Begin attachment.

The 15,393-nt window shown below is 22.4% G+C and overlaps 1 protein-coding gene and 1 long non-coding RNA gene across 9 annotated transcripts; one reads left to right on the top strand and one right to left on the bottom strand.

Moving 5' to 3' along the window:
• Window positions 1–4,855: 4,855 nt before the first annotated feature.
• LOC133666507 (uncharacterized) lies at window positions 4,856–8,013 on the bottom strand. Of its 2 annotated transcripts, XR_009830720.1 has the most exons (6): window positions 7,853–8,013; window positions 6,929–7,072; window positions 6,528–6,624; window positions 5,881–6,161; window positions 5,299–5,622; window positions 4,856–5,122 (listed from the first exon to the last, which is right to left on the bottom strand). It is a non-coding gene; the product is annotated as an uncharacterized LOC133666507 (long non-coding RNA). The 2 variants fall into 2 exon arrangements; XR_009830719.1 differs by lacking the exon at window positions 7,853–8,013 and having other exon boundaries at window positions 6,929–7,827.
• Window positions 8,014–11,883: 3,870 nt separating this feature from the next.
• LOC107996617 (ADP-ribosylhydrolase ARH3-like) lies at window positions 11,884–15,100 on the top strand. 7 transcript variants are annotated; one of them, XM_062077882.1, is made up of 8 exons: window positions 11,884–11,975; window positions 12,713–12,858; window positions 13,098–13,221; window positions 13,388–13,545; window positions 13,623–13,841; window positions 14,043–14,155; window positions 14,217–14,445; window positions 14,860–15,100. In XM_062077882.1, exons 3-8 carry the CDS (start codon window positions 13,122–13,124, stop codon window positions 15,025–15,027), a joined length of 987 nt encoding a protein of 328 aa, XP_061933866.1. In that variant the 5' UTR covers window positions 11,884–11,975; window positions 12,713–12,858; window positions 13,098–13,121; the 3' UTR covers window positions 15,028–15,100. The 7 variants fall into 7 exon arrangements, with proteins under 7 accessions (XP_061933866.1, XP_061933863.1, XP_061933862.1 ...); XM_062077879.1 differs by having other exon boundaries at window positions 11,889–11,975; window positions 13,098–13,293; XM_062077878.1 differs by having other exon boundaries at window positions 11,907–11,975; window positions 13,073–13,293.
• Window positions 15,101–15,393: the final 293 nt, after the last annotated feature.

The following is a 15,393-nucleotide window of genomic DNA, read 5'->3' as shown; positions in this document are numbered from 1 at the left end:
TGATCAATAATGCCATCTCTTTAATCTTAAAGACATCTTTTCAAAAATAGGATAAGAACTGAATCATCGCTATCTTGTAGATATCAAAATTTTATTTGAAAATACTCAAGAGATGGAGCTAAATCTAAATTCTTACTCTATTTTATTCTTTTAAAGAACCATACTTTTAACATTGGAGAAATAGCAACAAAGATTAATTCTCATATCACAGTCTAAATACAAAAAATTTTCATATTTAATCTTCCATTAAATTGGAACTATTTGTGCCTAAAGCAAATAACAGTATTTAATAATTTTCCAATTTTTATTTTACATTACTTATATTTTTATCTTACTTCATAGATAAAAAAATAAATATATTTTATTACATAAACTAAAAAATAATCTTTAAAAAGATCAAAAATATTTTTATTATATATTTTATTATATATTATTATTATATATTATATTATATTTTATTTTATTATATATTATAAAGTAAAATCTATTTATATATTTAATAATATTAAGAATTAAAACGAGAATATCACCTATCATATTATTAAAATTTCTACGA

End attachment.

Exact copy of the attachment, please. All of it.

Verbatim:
The 15,393-nt window shown below is 22.4% G+C and overlaps 1 protein-coding gene and 1 long non-coding RNA gene across 9 annotated transcripts; one reads left to right on the top strand and one right to left on the bottom strand.

Moving 5' to 3' along the window:
• Window positions 1–4,855: 4,855 nt before the first annotated feature.
• LOC133666507 (uncharacterized) lies at window positions 4,856–8,013 on the bottom strand. Of its 2 annotated transcripts, XR_009830720.1 has the most exons (6): window positions 7,853–8,013; window positions 6,929–7,072; window positions 6,528–6,624; window positions 5,881–6,161; window positions 5,299–5,622; window positions 4,856–5,122 (listed from the first exon to the last, which is right to left on the bottom strand). It is a non-coding gene; the product is annotated as an uncharacterized LOC133666507 (long non-coding RNA). The 2 variants fall into 2 exon arrangements; XR_009830719.1 differs by lacking the exon at window positions 7,853–8,013 and having other exon boundaries at window positions 6,929–7,827.
• Window positions 8,014–11,883: 3,870 nt separating this feature from the next.
• LOC107996617 (ADP-ribosylhydrolase ARH3-like) lies at window positions 11,884–15,100 on the top strand. 7 transcript variants are annotated; one of them, XM_062077882.1, is made up of 8 exons: window positions 11,884–11,975; window positions 12,713–12,858; window positions 13,098–13,221; window positions 13,388–13,545; window positions 13,623–13,841; window positions 14,043–14,155; window positions 14,217–14,445; window positions 14,860–15,100. In XM_062077882.1, exons 3-8 carry the CDS (start codon window positions 13,122–13,124, stop codon window positions 15,025–15,027), a joined length of 987 nt encoding a protein of 328 aa, XP_061933866.1. In that variant the 5' UTR covers window positions 11,884–11,975; window positions 12,713–12,858; window positions 13,098–13,121; the 3' UTR covers window positions 15,028–15,100. The 7 variants fall into 7 exon arrangements, with proteins under 7 accessions (XP_061933866.1, XP_061933863.1, XP_061933862.1 ...); XM_062077879.1 differs by having other exon boundaries at window positions 11,889–11,975; window positions 13,098–13,293; XM_062077878.1 differs by having other exon boundaries at window positions 11,907–11,975; window positions 13,073–13,293.
• Window positions 15,101–15,393: the final 293 nt, after the last annotated feature.

The following is a 15,393-nucleotide window of genomic DNA, read 5'->3' as shown; positions in this document are numbered from 1 at the left end:
TGATCAATAATGCCATCTCTTTAATCTTAAAGACATCTTTTCAAAAATAGGATAAGAACTGAATCATCGCTATCTTGTAGATATCAAAATTTTATTTGAAAATACTCAAGAGATGGAGCTAAATCTAAATTCTTACTCTATTTTATTCTTTTAAAGAACCATACTTTTAACATTGGAGAAATAGCAACAAAGATTAATTCTCATATCACAGTCTAAATACAAAAAATTTTCATATTTAATCTTCCATTAAATTGGAACTATTTGTGCCTAAAGCAAATAACAGTATTTAATAATTTTCCAATTTTTATTTTACATTACTTATATTTTTATCTTACTTCATAGATAAAAAAATAAATATATTTTATTACATAAACTAAAAAATAATCTTTAAAAAGATCAAAAATATTTTTATTATATATTTTATTATATATTATTATTATATATTATATTATATTTTATTTTATTATATATTATAAAGTAAAATCTATTTATATATTTAATAATATTAAGAATTAAAACGAGAATATCACCTATCATATTATTAAAATTTCTACGA